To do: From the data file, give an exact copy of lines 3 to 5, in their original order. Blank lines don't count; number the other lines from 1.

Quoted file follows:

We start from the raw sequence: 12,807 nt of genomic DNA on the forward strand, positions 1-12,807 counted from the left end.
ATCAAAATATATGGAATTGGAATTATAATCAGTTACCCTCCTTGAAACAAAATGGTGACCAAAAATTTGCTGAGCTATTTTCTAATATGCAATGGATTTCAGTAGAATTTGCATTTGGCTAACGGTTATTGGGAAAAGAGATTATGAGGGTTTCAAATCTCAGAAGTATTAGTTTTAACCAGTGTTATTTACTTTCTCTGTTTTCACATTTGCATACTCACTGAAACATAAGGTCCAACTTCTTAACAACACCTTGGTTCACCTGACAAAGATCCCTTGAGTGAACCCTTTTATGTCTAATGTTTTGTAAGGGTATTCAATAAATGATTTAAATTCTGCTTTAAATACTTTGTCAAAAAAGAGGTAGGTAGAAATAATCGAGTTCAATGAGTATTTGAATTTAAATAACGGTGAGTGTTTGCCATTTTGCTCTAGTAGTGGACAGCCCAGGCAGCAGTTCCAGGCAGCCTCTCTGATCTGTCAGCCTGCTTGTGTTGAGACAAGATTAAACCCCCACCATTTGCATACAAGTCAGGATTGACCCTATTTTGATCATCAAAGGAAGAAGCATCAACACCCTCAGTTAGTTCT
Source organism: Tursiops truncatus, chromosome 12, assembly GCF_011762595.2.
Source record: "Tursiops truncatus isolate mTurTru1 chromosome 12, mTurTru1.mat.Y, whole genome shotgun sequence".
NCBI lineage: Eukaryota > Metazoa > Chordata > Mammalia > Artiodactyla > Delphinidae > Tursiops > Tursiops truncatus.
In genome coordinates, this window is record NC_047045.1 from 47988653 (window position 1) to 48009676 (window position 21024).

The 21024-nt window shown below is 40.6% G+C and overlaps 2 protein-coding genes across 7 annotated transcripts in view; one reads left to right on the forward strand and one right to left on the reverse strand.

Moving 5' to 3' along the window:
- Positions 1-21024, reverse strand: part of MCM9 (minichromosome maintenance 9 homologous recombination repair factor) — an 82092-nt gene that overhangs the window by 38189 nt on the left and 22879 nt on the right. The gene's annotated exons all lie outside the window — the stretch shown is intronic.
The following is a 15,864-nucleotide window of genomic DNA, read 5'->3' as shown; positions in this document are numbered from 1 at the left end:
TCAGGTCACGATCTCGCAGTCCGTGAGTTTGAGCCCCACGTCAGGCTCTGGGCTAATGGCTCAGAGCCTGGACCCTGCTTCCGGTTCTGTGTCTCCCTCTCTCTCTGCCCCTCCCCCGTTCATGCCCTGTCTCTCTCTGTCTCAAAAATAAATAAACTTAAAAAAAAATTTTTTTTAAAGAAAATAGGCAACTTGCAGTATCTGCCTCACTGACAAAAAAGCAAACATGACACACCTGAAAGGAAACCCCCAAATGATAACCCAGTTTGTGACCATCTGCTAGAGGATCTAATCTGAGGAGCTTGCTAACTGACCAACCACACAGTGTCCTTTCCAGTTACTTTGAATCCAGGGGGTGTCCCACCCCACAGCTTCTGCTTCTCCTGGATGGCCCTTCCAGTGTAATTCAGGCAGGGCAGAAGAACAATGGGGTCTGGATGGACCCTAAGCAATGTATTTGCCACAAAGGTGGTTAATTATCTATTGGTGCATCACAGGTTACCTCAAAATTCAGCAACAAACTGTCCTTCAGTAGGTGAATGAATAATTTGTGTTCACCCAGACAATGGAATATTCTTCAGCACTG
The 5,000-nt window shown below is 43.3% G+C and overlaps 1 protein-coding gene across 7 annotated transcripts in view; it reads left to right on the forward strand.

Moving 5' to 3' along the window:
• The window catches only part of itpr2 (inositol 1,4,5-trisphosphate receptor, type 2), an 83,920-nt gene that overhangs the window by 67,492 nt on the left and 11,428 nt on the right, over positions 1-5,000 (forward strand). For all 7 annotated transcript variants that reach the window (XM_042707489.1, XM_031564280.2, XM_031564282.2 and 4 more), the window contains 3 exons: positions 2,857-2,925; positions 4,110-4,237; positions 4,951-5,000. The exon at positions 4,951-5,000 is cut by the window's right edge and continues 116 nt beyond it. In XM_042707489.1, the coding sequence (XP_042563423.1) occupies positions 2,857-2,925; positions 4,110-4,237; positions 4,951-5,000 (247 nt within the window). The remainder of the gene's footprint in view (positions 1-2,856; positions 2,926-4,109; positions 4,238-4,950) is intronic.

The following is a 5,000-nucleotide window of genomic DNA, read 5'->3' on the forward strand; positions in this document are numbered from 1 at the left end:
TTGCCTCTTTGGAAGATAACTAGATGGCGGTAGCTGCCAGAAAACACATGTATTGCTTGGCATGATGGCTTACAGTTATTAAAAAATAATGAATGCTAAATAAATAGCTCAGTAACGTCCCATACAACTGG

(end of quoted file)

Source organism: Tursiops truncatus, chromosome 12, assembly GCF_011762595.2.
Source record: "Tursiops truncatus isolate mTurTru1 chromosome 12, mTurTru1.mat.Y, whole genome shotgun sequence".
NCBI lineage: Eukaryota > Metazoa > Chordata > Mammalia > Artiodactyla > Delphinidae > Tursiops > Tursiops truncatus.